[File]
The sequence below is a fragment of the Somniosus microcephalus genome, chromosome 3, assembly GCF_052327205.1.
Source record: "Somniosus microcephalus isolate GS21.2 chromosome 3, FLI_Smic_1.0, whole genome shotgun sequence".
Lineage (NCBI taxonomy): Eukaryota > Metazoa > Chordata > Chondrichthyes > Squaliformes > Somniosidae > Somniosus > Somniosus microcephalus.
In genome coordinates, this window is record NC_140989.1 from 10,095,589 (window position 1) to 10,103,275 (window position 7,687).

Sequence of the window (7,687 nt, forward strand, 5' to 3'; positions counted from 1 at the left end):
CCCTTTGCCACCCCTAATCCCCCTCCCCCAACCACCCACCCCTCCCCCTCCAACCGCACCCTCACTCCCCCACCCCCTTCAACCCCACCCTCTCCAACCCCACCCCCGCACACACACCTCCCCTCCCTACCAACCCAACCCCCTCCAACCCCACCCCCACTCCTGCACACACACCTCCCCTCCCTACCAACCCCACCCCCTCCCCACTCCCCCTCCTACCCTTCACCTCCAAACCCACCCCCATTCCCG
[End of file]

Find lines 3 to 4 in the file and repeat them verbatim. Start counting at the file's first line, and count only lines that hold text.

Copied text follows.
Lineage (NCBI taxonomy): Eukaryota > Metazoa > Chordata > Chondrichthyes > Squaliformes > Somniosidae > Somniosus > Somniosus microcephalus.
In genome coordinates, this window is record NC_140989.1 from 10,095,589 (window position 1) to 10,103,275 (window position 7,687).